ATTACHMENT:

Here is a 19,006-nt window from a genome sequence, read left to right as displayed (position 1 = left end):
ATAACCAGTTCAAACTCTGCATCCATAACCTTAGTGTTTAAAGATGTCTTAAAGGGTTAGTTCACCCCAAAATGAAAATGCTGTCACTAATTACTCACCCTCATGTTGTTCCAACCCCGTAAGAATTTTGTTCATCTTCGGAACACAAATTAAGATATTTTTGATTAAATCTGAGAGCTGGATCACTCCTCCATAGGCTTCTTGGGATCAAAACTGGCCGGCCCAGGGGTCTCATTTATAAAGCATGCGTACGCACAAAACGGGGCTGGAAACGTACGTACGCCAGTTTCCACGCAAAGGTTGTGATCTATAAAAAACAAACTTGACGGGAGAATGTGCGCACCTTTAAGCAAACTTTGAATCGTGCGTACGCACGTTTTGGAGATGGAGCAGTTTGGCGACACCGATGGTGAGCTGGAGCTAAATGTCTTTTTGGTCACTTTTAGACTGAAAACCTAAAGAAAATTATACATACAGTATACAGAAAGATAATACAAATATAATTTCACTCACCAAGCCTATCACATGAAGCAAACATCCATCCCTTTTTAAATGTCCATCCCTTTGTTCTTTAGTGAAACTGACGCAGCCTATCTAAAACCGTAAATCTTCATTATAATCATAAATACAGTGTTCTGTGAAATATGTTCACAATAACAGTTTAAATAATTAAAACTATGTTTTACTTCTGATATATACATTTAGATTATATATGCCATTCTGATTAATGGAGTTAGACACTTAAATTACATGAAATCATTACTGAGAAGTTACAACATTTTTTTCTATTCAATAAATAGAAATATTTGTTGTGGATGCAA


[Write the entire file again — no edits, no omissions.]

Here is a 19,006-nt window from a genome sequence, read left to right as displayed (position 1 = left end):
ATAACCAGTTCAAACTCTGCATCCATAACCTTAGTGTTTAAAGATGTCTTAAAGGGTTAGTTCACCCCAAAATGAAAATGCTGTCACTAATTACTCACCCTCATGTTGTTCCAACCCCGTAAGAATTTTGTTCATCTTCGGAACACAAATTAAGATATTTTTGATTAAATCTGAGAGCTGGATCACTCCTCCATAGGCTTCTTGGGATCAAAACTGGCCGGCCCAGGGGTCTCATTTATAAAGCATGCGTACGCACAAAACGGGGCTGGAAACGTACGTACGCCAGTTTCCACGCAAAGGTTGTGATCTATAAAAAACAAACTTGACGGGAGAATGTGCGCACCTTTAAGCAAACTTTGAATCGTGCGTACGCACGTTTTGGAGATGGAGCAGTTTGGCGACACCGATGGTGAGCTGGAGCTAAATGTCTTTTTGGTCACTTTTAGACTGAAAACCTAAAGAAAATTATACATACAGTATACAGAAAGATAATACAAATATAATTTCACTCACCAAGCCTATCACATGAAGCAAACATCCATCCCTTTTTAAATGTCCATCCCTTTGTTCTTTAGTGAAACTGACGCAGCCTATCTAAAACCGTAAATCTTCATTATAATCATAAATACAGTGTTCTGTGAAATATGTTCACAATAACAGTTTAAATAATTAAAACTATGTTTTACTTCTGATATATACATTTAGATTATATATGCCATTCTGATTAATGGAGTTAGACACTTAAATTACATGAAATCATTACTGAGAAGTTACAACATTTTTTTCTATTCAATAAATAGAAATATTTGTTGTGGATGCAA